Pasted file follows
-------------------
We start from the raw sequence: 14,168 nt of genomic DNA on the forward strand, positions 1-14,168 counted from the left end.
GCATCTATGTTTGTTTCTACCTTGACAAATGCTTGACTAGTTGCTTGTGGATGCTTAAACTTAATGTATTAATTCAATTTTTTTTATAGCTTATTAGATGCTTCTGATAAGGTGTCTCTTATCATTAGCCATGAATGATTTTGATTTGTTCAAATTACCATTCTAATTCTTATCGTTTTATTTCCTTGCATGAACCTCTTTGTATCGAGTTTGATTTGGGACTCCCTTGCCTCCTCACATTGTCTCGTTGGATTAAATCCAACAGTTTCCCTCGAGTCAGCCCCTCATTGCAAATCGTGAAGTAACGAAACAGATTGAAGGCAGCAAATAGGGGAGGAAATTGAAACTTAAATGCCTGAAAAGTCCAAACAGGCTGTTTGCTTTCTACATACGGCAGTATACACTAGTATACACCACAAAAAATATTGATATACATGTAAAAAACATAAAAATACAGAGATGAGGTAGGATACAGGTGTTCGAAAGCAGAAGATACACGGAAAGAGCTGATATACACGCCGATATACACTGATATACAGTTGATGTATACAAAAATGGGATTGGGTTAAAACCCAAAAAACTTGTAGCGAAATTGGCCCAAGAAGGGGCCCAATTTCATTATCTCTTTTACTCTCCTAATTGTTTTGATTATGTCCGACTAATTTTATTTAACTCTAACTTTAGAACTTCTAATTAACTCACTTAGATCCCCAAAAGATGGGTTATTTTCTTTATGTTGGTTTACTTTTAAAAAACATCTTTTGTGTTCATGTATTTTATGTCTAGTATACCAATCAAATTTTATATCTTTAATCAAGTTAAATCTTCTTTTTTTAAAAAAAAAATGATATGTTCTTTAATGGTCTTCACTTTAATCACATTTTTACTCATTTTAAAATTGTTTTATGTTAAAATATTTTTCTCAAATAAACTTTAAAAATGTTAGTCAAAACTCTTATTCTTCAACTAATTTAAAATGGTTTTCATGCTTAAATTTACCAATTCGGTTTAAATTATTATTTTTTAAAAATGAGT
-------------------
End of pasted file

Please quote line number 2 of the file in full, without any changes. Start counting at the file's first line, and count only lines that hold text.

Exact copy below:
GCATCTATGTTTGTTTCTACCTTGACAAATGCTTGACTAGTTGCTTGTGGATGCTTAAACTTAATGTATTAATTCAATTTTTTTTATAGCTTATTAGATGCTTCTGATAAGGTGTCTCTTATCATTAGCCATGAATGATTTTGATTTGTTCAAATTACCATTCTAATTCTTATCGTTTTATTTCCTTGCATGAACCTCTTTGTATCGAGTTTGATTTGGGACTCCCTTGCCTCCTCACATTGTCTCGTTGGATTAAATCCAACAGTTTCCCTCGAGTCAGCCCCTCATTGCAAATCGTGAAGTAACGAAACAGATTGAAGGCAGCAAATAGGGGAGGAAATTGAAACTTAAATGCCTGAAAAGTCCAAACAGGCTGTTTGCTTTCTACATACGGCAGTATACACTAGTATACACCACAAAAAATATTGATATACATGTAAAAAACATAAAAATACAGAGATGAGGTAGGATACAGGTGTTCGAAAGCAGAAGATACACGGAAAGAGCTGATATACACGCCGATATACACTGATATACAGTTGATGTATACAAAAATGGGATTGGGTTAAAACCCAAAAAACTTGTAGCGAAATTGGCCCAAGAAGGGGCCCAATTTCATTATCTCTTTTACTCTCCTAATTGTTTTGATTATGTCCGACTAATTTTATTTAACTCTAACTTTAGAACTTCTAATTAACTCACTTAGATCCCCAAAAGATGGGTTATTTTCTTTATGTTGGTTTACTTTTAAAAAACATCTTTTGTGTTCATGTATTTTATGTCTAGTATACCAATCAAATTTTATATCTTTAATCAAGTTAAATCTTCTTTTTTTAAAAAAAAAATGATATGTTCTTTAATGGTCTTCACTTTAATCACATTTTTACTCATTTTAAAATTGTTTTATGTTAAAATATTTTTCTCAAATAAACTTTAAAAATGTTAGTCAAAACTCTTATTCTTCAACTAATTTAAAATGGTTTTCATGCTTAAATTTACCAATTCGGTTTAAATTATTATTTTTTAAAAATGAGT